Few, if any museum openings have been anticipated as widely as the Louvre Abu Dhabi. Ever since November 11t,h 20017 visitors of the capital of the United Arabian Emirates got the chance to delve deep into the history of humanity. I had the rare chance to attend the opening weekend and felt like writing up a detailed guide for other tourists.
The architect of the Louvre Abu Dhabi is none other than the famed Jean Nouvel. Without a doubt, it can be admitted that the emirates latest landmark is his masterpiece (click here to see the other must-sees in Abu Dhabi) It took more than a decade, deadline not being held multiple times, but the result is beyond striking.
From afar you, see a rather simple flat dome of metal and white marble. But the closer you approach, the more stunning is the vista. A flotilla of small boats is moored around the sprawling complex of 40,000 square meters, while little jetties intersect the sparkling ocean around it.
It’s not hard to image the superyachts of the sheiks dropping by for a visit or crowded tourist boats on a day trip from Dubai. The gigantic cupola with a diameter of breathtaking 180 meters (590ft) shields an archipelago of 55 stark white buildings. Each housing a different collection, stages, shops, and offices.
The cupola rests on a mere four pillars creating a surreal floating effect very hard to describe. Once you enter, you are left gawking at the plays of shadow and light meant to resemble the shadow created by palm trees in an Arabian oasis.
And I certainly have to admit that Jean Nouvel managed to create a truly novel Arabian atmosphere – utterly without the kitsch so commonly associated with the peninsula. Every angle, every single line seems well placed, well weighted, despite being so asymmetrical, almost random.
Abu Dhabi paid 525 million US-Dollars to license the brand name “Louvre” and an additional 747 million US-Dollars for art loans and special exhibitions. As a result, the collection of the Louvre Abu Dhabi is nothing short of stunning for a museum so young.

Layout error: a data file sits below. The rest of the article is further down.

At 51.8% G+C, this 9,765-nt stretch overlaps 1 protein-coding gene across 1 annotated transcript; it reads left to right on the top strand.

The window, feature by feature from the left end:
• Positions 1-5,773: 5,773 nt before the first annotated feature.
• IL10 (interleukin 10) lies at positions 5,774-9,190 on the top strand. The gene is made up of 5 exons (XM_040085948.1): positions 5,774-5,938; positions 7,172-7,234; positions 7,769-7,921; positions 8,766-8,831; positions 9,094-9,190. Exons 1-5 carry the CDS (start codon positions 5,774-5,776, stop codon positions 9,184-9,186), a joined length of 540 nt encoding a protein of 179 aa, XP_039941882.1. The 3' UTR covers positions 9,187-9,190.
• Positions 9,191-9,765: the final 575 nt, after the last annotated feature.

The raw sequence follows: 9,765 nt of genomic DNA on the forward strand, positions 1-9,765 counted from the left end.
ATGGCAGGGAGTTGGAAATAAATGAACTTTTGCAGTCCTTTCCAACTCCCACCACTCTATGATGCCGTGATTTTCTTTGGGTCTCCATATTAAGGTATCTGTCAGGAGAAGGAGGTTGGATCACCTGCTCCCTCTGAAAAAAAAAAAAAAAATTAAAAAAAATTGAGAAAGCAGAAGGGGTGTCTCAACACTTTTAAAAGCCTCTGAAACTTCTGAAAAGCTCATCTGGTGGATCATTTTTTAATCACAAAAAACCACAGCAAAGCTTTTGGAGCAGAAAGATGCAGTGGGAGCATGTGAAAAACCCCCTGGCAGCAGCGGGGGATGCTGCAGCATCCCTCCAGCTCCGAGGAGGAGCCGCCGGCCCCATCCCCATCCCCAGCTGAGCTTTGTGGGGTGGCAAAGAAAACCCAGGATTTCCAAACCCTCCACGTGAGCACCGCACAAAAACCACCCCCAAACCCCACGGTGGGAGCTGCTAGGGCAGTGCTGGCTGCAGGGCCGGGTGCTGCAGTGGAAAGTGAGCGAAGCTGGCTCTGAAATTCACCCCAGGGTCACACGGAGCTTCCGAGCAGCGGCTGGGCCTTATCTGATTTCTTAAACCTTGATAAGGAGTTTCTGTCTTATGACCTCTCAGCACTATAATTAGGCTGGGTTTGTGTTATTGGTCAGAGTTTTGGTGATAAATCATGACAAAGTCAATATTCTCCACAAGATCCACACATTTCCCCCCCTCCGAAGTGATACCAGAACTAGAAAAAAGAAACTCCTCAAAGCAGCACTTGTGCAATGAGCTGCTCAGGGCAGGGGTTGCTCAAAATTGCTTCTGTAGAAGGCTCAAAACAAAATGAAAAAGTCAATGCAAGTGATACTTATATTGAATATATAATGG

That being said, the collection is pretty small. Only around 700 exhibits are on display in the exhibition. What sounds little (compared to places like the Hermitage, the British Museum or the Louvre in Paris) is actually a blessing. You don’t need to plan ahead of your visit and decide what to see and what to skip.
I always felt that the largest museums should vastly cut down their displays so every single artwork has room to breath. A visitor has to enter a dialogue with the artwork but that is hard with too many voices clamoring for attention. And here the Louvre Abu Dhabi succeeded in creating a unique atmosphere where each artwork has its place and context. The cabinets are wide open and often allowing a 360° view on the exhibits. I truly loved it.
But the best part about the Louvre Abu Dhabi is the new take on human (art) history. Instead of focusing on presenting highlights the focus lies on presenting outstanding artwork within the rich tapestry of global history.
So, you’ll see a golden greek burial mask from 2,000 BC right next to a similar mask from China the 2nd century and one from Peru, dating perhaps to the 16th century. As a result, the Louvre Abu Dhabi tells a wonderful, yet subtle story of diversity and equality. When a Da Vinci hangs right next to an African tribal mask, it surely tells an interesting story about the distorted perception of the commercialized art marked.